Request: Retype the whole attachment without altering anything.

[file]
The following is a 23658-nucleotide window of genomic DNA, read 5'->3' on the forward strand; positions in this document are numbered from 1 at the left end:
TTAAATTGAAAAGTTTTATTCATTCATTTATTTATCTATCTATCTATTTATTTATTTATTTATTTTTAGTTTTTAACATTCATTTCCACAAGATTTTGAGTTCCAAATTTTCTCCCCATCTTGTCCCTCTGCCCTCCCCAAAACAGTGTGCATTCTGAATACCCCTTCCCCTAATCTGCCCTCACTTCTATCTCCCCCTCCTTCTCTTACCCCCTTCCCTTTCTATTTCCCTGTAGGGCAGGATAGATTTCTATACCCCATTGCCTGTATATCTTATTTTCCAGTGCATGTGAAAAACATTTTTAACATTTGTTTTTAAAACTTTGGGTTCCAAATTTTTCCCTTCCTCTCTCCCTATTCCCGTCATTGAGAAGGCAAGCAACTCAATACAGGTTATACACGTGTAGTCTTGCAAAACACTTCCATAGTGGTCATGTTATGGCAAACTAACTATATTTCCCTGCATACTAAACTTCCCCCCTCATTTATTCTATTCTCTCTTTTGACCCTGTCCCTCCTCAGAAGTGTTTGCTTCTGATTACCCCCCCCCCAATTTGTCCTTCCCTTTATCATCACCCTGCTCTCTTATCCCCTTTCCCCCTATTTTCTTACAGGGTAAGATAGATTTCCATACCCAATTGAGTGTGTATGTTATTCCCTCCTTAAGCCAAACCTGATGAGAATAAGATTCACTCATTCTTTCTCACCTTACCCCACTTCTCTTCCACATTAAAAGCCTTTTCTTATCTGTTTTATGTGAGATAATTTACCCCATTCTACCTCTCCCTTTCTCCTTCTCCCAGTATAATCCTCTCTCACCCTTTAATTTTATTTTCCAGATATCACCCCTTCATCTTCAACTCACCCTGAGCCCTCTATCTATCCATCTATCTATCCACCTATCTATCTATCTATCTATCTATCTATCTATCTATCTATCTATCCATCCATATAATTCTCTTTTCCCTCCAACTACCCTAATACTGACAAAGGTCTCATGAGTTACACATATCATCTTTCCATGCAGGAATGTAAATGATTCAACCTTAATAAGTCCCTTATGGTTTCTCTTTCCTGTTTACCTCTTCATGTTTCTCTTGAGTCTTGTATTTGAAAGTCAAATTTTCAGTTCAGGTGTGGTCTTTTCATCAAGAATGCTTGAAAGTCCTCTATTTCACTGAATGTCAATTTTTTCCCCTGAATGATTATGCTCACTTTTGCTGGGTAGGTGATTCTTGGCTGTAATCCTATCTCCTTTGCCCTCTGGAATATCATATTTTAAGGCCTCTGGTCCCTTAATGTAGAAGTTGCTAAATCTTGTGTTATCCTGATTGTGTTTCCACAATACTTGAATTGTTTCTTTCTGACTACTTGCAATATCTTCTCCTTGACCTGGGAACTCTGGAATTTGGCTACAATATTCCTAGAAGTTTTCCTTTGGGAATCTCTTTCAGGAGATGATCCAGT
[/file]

The following is a 23658-nucleotide window of genomic DNA, read 5'->3' on the forward strand; positions in this document are numbered from 1 at the left end:
TTAAATTGAAAAGTTTTATTCATTCATTTATTTATCTATCTATCTATTTATTTATTTATTTATTTTTAGTTTTTAACATTCATTTCCACAAGATTTTGAGTTCCAAATTTTCTCCCCATCTTGTCCCTCTGCCCTCCCCAAAACAGTGTGCATTCTGAATACCCCTTCCCCTAATCTGCCCTCACTTCTATCTCCCCCTCCTTCTCTTACCCCCTTCCCTTTCTATTTCCCTGTAGGGCAGGATAGATTTCTATACCCCATTGCCTGTATATCTTATTTTCCAGTGCATGTGAAAAACATTTTTAACATTTGTTTTTAAAACTTTGGGTTCCAAATTTTTCCCTTCCTCTCTCCCTATTCCCGTCATTGAGAAGGCAAGCAACTCAATACAGGTTATACACGTGTAGTCTTGCAAAACACTTCCATAGTGGTCATGTTATGGCAAACTAACTATATTTCCCTGCATACTAAACTTCCCCCCTCATTTATTCTATTCTCTCTTTTGACCCTGTCCCTCCTCAGAAGTGTTTGCTTCTGATTACCCCCCCCCCAATTTGTCCTTCCCTTTATCATCACCCTGCTCTCTTATCCCCTTTCCCCCTATTTTCTTACAGGGTAAGATAGATTTCCATACCCAATTGAGTGTGTATGTTATTCCCTCCTTAAGCCAAACCTGATGAGAATAAGATTCACTCATTCTTTCTCACCTTACCCCACTTCTCTTCCACATTAAAAGCCTTTTCTTATCTGTTTTATGTGAGATAATTTACCCCATTCTACCTCTCCCTTTCTCCTTCTCCCAGTATAATCCTCTCTCACCCTTTAATTTTATTTTCCAGATATCACCCCTTCATCTTCAACTCACCCTGAGCCCTCTATCTATCCATCTATCTATCCACCTATCTATCTATCTATCTATCTATCTATCTATCTATCTATCTATCCATCCATATAATTCTCTTTTCCCTCCAACTACCCTAATACTGACAAAGGTCTCATGAGTTACACATATCATCTTTCCATGCAGGAATGTAAATGATTCAACCTTAATAAGTCCCTTATGGTTTCTCTTTCCTGTTTACCTCTTCATGTTTCTCTTGAGTCTTGTATTTGAAAGTCAAATTTTCAGTTCAGGTGTGGTCTTTTCATCAAGAATGCTTGAAAGTCCTCTATTTCACTGAATGTCAATTTTTTCCCCTGAATGATTATGCTCACTTTTGCTGGGTAGGTGATTCTTGGCTGTAATCCTATCTCCTTTGCCCTCTGGAATATCATATTTTAAGGCCTCTGGTCCCTTAATGTAGAAGTTGCTAAATCTTGTGTTATCCTGATTGTGTTTCCACAATACTTGAATTGTTTCTTTCTGACTACTTGCAATATCTTCTCCTTGACCTGGGAACTCTGGAATTTGGCTACAATATTCCTAGAAGTTTTCCTTTGGGAATCTCTTTCAGGAGATGATCCAGT